Gina Haspel becomes first woman to head CIA | News | DW | 21.05.2018
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Gina Haspel becomes first woman to head CIA

President Trump praised Gina Haspel as she was sworn in as the new head of the CIA. She's the first woman to head the agency, but her nomination was overshadowed by allegations she was involved in torture programs.

Gina Haspel called for more agents to be deployed overseas as she was sworn in as director of the US Central Intelligence Agency (CIA) on Monday.

US President Donald Trump, who nominated Haspel after tapping former CIA head Mike Pompeo for secretary of state, said that there was "no one in this country better qualified" for the job.

Haspel is the first woman to head the US intelligence agency, a distinction she said she was proud of.

"I would not be standing before you today if not for the remarkable courage and dedication displayed by generations of CIA women who challenged stereotypes, broke down barriers and opened doors for the rest of us," Haspel told agency employees at the swearing-in.

Read moreCIA: The Gina Haspel controversy runs deeper than her appointment

New plan for CIA

Haspel, who has worked for the agency for 33 years, also took the opportunity to outline her vision for the CIA.

She told agency staffers that she wants to increase the CIA's foreign language proficiency as well as strengthen the agency's relationships with intelligence agencies in partner nations.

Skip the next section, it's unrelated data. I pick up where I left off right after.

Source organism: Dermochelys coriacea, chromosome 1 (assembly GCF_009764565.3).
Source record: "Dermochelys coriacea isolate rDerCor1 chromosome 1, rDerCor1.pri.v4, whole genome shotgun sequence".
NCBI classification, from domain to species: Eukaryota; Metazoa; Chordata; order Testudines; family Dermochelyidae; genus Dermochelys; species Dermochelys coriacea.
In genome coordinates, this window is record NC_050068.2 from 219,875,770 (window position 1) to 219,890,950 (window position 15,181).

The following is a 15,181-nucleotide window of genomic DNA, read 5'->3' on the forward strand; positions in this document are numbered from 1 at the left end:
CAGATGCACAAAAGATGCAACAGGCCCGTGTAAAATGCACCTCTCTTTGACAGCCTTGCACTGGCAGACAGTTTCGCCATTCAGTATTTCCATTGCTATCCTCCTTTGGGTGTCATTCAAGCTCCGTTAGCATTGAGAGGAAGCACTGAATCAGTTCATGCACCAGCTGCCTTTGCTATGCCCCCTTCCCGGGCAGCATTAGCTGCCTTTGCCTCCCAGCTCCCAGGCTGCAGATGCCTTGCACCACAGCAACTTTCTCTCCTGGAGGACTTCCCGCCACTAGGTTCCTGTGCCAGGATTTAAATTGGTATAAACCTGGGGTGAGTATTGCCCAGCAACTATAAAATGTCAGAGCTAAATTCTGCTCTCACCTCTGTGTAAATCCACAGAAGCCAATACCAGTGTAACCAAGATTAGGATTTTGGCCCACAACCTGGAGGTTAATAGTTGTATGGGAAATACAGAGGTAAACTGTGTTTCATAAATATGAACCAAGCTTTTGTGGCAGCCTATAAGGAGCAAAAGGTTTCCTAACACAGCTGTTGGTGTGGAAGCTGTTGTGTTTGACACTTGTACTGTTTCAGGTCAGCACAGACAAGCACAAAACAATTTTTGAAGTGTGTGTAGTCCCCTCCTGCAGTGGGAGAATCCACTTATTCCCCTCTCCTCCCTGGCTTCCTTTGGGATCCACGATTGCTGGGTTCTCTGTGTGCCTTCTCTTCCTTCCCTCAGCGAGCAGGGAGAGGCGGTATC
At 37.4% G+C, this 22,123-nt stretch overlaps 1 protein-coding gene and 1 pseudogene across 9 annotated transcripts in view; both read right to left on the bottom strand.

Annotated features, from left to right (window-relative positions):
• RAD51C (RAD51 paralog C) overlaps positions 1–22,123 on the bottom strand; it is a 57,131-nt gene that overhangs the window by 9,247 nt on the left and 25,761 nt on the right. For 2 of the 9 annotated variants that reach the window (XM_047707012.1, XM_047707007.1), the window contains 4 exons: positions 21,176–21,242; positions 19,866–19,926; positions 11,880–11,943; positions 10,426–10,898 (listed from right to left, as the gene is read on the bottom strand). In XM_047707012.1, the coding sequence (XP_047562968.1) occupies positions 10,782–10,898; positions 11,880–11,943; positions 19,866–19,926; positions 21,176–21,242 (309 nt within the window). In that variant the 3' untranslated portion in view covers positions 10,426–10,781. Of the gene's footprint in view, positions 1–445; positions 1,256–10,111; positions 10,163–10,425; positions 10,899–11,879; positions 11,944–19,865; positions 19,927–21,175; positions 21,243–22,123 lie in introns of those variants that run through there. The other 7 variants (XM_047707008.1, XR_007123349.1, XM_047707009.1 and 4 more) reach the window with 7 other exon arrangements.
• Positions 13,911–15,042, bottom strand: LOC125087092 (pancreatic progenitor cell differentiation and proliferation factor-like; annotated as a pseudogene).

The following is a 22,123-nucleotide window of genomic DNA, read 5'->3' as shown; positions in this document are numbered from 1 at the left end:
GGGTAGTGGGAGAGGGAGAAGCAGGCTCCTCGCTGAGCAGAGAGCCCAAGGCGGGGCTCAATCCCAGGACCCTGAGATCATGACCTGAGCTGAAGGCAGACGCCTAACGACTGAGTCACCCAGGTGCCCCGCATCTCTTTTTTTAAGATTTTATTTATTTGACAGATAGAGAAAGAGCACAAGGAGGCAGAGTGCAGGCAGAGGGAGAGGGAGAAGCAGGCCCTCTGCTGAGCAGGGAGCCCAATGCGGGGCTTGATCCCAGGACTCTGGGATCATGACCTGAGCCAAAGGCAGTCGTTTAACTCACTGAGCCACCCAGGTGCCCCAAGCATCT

She also said she wants to deploy "more of our officers to the foreign field."

CIA headquarters lobby in Langley, Virginia (Reuters/L. Downing)

Haspel's role in the CIA's enhanced interrogation methods drew criticism

Torture program allegations

The US Senate confirmed Trump's nomination of Haspel in a 54-45 vote last week.

Haspel's long career as a CIA agent and a supervisor of the agency's clandestine operations was praised by her supporters, who argued she was highly qualified to head the agency.

She faced a great deal of pushback, however, over her role in the agency's use of brutal interrogation methods after the September 11, 2001 terror attacks on New York and Washington.

Haspel was CIA station chief in Thailand in 2002 when the agency conducted harsh interrogations including waterboarding of suspected terrorists at secret "black site" facilities abroad. She's also been criticized for her role in the destruction of interrogation videotapes.

In a letter sent to the Senate Intelligence Committee, Haspel appeared to reject the interrogation methods, writing: "With the benefit of hindsight and my experience as a senior agency leader, the enhanced interrogation program is not one the CIA should have undertaken."

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